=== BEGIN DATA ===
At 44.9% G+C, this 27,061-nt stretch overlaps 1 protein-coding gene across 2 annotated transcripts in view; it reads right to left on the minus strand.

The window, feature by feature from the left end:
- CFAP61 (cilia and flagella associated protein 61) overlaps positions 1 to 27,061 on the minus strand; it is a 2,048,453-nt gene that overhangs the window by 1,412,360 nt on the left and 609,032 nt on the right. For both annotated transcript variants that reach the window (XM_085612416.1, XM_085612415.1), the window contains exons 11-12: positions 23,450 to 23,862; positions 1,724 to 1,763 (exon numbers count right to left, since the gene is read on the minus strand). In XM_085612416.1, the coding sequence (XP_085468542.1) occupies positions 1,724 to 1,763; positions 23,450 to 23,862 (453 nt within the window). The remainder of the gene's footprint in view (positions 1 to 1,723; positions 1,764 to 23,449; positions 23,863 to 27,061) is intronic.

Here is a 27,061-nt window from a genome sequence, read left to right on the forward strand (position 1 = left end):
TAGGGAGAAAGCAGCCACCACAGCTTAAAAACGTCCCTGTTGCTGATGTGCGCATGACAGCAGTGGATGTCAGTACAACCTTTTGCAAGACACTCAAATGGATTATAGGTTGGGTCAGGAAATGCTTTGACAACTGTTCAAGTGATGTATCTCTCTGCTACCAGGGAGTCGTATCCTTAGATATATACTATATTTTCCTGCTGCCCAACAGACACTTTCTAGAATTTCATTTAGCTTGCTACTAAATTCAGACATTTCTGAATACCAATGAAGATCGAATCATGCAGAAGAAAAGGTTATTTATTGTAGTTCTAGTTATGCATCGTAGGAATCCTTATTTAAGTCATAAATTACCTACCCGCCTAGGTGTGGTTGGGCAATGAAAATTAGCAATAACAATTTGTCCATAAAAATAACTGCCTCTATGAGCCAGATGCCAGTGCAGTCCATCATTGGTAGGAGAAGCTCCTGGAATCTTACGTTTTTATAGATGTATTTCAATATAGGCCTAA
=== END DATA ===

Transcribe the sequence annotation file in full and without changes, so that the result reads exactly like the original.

At 44.9% G+C, this 27,061-nt stretch overlaps 1 protein-coding gene across 2 annotated transcripts in view; it reads right to left on the minus strand.

The window, feature by feature from the left end:
- CFAP61 (cilia and flagella associated protein 61) overlaps positions 1 to 27,061 on the minus strand; it is a 2,048,453-nt gene that overhangs the window by 1,412,360 nt on the left and 609,032 nt on the right. For both annotated transcript variants that reach the window (XM_085612416.1, XM_085612415.1), the window contains exons 11-12: positions 23,450 to 23,862; positions 1,724 to 1,763 (exon numbers count right to left, since the gene is read on the minus strand). In XM_085612416.1, the coding sequence (XP_085468542.1) occupies positions 1,724 to 1,763; positions 23,450 to 23,862 (453 nt within the window). The remainder of the gene's footprint in view (positions 1 to 1,723; positions 1,764 to 23,449; positions 23,863 to 27,061) is intronic.

Here is a 27,061-nt window from a genome sequence, read left to right on the forward strand (position 1 = left end):
TAGGGAGAAAGCAGCCACCACAGCTTAAAAACGTCCCTGTTGCTGATGTGCGCATGACAGCAGTGGATGTCAGTACAACCTTTTGCAAGACACTCAAATGGATTATAGGTTGGGTCAGGAAATGCTTTGACAACTGTTCAAGTGATGTATCTCTCTGCTACCAGGGAGTCGTATCCTTAGATATATACTATATTTTCCTGCTGCCCAACAGACACTTTCTAGAATTTCATTTAGCTTGCTACTAAATTCAGACATTTCTGAATACCAATGAAGATCGAATCATGCAGAAGAAAAGGTTATTTATTGTAGTTCTAGTTATGCATCGTAGGAATCCTTATTTAAGTCATAAATTACCTACCCGCCTAGGTGTGGTTGGGCAATGAAAATTAGCAATAACAATTTGTCCATAAAAATAACTGCCTCTATGAGCCAGATGCCAGTGCAGTCCATCATTGGTAGGAGAAGCTCCTGGAATCTTACGTTTTTATAGATGTATTTCAATATAGGCCTAA